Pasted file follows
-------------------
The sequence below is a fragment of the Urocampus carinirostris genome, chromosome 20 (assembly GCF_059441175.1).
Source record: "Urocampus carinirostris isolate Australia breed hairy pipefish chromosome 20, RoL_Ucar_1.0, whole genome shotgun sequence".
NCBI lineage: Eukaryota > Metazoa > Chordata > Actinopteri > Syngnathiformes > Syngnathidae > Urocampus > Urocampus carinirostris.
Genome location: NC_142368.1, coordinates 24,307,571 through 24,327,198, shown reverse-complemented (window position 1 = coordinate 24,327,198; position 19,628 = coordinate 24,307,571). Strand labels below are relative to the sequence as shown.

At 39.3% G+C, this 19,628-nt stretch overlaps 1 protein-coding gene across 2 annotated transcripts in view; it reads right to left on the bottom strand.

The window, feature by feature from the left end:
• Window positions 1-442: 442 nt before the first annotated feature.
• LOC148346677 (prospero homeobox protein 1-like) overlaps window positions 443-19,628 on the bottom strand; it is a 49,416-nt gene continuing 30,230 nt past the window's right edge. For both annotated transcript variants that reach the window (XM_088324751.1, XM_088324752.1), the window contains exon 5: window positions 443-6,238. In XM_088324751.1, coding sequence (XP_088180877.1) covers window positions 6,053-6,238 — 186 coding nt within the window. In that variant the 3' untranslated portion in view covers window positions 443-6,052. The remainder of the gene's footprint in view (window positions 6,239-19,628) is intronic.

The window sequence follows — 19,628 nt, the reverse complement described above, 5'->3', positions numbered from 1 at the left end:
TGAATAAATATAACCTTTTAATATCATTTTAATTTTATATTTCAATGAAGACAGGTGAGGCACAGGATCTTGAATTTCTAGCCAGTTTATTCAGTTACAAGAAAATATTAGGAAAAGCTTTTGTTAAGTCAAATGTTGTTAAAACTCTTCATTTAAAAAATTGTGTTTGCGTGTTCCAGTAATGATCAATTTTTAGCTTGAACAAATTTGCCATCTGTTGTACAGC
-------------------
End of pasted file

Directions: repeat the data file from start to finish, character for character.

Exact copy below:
The sequence below is a fragment of the Urocampus carinirostris genome, chromosome 20 (assembly GCF_059441175.1).
Source record: "Urocampus carinirostris isolate Australia breed hairy pipefish chromosome 20, RoL_Ucar_1.0, whole genome shotgun sequence".
NCBI lineage: Eukaryota > Metazoa > Chordata > Actinopteri > Syngnathiformes > Syngnathidae > Urocampus > Urocampus carinirostris.
Genome location: NC_142368.1, coordinates 24,307,571 through 24,327,198, shown reverse-complemented (window position 1 = coordinate 24,327,198; position 19,628 = coordinate 24,307,571). Strand labels below are relative to the sequence as shown.

At 39.3% G+C, this 19,628-nt stretch overlaps 1 protein-coding gene across 2 annotated transcripts in view; it reads right to left on the bottom strand.

The window, feature by feature from the left end:
• Window positions 1-442: 442 nt before the first annotated feature.
• LOC148346677 (prospero homeobox protein 1-like) overlaps window positions 443-19,628 on the bottom strand; it is a 49,416-nt gene continuing 30,230 nt past the window's right edge. For both annotated transcript variants that reach the window (XM_088324751.1, XM_088324752.1), the window contains exon 5: window positions 443-6,238. In XM_088324751.1, coding sequence (XP_088180877.1) covers window positions 6,053-6,238 — 186 coding nt within the window. In that variant the 3' untranslated portion in view covers window positions 443-6,052. The remainder of the gene's footprint in view (window positions 6,239-19,628) is intronic.

The window sequence follows — 19,628 nt, the reverse complement described above, 5'->3', positions numbered from 1 at the left end:
TGAATAAATATAACCTTTTAATATCATTTTAATTTTATATTTCAATGAAGACAGGTGAGGCACAGGATCTTGAATTTCTAGCCAGTTTATTCAGTTACAAGAAAATATTAGGAAAAGCTTTTGTTAAGTCAAATGTTGTTAAAACTCTTCATTTAAAAAATTGTGTTTGCGTGTTCCAGTAATGATCAATTTTTAGCTTGAACAAATTTGCCATCTGTTGTACAGC